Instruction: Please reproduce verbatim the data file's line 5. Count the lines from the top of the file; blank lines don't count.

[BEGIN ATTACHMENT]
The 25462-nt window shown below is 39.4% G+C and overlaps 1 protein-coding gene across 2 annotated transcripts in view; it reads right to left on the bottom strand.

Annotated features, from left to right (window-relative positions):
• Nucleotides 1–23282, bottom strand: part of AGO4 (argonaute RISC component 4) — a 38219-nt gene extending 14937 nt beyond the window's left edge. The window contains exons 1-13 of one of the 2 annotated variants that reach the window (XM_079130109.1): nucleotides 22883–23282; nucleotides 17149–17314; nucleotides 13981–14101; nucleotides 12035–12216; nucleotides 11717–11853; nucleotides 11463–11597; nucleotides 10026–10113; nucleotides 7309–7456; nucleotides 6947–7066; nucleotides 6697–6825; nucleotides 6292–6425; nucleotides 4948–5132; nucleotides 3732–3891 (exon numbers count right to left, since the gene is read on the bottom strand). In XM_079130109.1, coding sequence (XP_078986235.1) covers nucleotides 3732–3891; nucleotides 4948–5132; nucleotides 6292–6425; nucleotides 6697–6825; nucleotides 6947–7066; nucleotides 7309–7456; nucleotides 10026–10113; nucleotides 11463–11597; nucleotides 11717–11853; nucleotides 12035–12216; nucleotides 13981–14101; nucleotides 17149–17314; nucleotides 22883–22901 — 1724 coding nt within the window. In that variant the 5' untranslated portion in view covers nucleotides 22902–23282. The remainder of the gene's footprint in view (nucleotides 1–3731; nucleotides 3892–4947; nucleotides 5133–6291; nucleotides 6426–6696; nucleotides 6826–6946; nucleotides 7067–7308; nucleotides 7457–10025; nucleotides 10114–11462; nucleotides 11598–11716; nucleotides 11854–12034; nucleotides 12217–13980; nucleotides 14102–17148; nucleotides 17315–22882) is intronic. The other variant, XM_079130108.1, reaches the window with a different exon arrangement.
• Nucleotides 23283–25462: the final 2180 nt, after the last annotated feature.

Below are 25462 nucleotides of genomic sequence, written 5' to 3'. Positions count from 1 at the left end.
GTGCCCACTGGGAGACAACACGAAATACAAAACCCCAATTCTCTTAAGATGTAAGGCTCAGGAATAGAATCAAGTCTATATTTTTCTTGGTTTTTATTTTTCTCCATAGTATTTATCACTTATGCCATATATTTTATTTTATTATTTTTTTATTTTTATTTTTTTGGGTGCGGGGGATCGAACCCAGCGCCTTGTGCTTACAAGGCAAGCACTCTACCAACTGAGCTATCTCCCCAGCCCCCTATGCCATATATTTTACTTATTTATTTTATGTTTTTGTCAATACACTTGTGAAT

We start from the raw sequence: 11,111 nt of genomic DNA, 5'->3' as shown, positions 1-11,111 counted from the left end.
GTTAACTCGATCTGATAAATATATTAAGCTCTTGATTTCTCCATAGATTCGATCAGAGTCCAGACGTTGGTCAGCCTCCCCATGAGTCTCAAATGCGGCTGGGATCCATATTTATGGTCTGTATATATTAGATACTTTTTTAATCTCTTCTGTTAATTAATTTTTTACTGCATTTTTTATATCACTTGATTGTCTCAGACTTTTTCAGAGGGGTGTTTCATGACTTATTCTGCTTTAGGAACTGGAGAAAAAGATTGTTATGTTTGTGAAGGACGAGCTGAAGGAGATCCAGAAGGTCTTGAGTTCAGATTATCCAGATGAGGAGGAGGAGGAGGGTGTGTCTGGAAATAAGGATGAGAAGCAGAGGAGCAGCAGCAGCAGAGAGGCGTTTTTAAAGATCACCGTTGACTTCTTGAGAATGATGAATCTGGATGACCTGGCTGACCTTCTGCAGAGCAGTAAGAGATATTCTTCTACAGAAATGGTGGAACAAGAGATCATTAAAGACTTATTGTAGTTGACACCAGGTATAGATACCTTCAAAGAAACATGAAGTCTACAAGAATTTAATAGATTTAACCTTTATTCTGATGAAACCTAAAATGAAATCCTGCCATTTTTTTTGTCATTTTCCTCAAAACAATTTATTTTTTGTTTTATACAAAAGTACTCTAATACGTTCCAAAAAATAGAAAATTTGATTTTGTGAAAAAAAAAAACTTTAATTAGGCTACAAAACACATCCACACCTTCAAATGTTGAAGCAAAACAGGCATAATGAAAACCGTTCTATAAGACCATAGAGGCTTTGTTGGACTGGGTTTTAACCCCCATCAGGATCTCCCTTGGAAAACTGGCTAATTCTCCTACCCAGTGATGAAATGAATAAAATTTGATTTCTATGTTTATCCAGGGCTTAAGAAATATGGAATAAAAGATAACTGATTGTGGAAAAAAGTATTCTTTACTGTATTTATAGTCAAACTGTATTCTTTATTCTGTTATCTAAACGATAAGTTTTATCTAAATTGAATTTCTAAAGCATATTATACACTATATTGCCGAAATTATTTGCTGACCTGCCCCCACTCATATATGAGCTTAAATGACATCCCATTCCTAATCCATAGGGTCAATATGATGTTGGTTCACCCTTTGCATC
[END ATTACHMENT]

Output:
Below are 25462 nucleotides of genomic sequence, written 5' to 3'. Positions count from 1 at the left end.